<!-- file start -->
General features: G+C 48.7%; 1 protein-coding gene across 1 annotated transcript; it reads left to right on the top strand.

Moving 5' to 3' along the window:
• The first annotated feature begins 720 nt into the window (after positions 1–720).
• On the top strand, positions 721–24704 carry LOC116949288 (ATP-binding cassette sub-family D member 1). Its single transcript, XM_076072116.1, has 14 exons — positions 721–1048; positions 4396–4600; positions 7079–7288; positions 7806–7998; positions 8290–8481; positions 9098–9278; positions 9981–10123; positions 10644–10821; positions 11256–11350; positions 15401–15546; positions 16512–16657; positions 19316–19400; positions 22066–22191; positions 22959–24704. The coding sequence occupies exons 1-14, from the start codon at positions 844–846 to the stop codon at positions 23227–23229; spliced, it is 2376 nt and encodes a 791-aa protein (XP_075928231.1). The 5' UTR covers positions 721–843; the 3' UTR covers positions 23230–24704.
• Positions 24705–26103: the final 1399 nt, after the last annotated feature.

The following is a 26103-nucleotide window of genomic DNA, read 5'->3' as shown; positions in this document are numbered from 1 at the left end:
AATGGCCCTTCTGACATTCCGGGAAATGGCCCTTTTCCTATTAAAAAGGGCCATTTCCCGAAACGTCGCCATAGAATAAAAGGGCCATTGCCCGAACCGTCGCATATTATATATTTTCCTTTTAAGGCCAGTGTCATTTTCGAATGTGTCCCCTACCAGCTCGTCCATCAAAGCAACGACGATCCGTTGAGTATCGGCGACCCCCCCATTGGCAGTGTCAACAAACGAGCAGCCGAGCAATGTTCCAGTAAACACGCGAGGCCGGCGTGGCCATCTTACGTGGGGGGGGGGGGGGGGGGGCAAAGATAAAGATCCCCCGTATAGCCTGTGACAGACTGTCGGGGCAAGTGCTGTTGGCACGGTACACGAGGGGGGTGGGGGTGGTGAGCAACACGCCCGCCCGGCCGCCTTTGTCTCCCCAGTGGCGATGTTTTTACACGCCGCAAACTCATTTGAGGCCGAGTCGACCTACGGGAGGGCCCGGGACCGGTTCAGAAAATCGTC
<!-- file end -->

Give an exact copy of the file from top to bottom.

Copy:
General features: G+C 48.7%; 1 protein-coding gene across 1 annotated transcript; it reads left to right on the top strand.

Moving 5' to 3' along the window:
• The first annotated feature begins 720 nt into the window (after positions 1–720).
• On the top strand, positions 721–24704 carry LOC116949288 (ATP-binding cassette sub-family D member 1). Its single transcript, XM_076072116.1, has 14 exons — positions 721–1048; positions 4396–4600; positions 7079–7288; positions 7806–7998; positions 8290–8481; positions 9098–9278; positions 9981–10123; positions 10644–10821; positions 11256–11350; positions 15401–15546; positions 16512–16657; positions 19316–19400; positions 22066–22191; positions 22959–24704. The coding sequence occupies exons 1-14, from the start codon at positions 844–846 to the stop codon at positions 23227–23229; spliced, it is 2376 nt and encodes a 791-aa protein (XP_075928231.1). The 5' UTR covers positions 721–843; the 3' UTR covers positions 23230–24704.
• Positions 24705–26103: the final 1399 nt, after the last annotated feature.

The following is a 26103-nucleotide window of genomic DNA, read 5'->3' as shown; positions in this document are numbered from 1 at the left end:
AATGGCCCTTCTGACATTCCGGGAAATGGCCCTTTTCCTATTAAAAAGGGCCATTTCCCGAAACGTCGCCATAGAATAAAAGGGCCATTGCCCGAACCGTCGCATATTATATATTTTCCTTTTAAGGCCAGTGTCATTTTCGAATGTGTCCCCTACCAGCTCGTCCATCAAAGCAACGACGATCCGTTGAGTATCGGCGACCCCCCCATTGGCAGTGTCAACAAACGAGCAGCCGAGCAATGTTCCAGTAAACACGCGAGGCCGGCGTGGCCATCTTACGTGGGGGGGGGGGGGGGGGGGCAAAGATAAAGATCCCCCGTATAGCCTGTGACAGACTGTCGGGGCAAGTGCTGTTGGCACGGTACACGAGGGGGGTGGGGGTGGTGAGCAACACGCCCGCCCGGCCGCCTTTGTCTCCCCAGTGGCGATGTTTTTACACGCCGCAAACTCATTTGAGGCCGAGTCGACCTACGGGAGGGCCCGGGACCGGTTCAGAAAATCGTC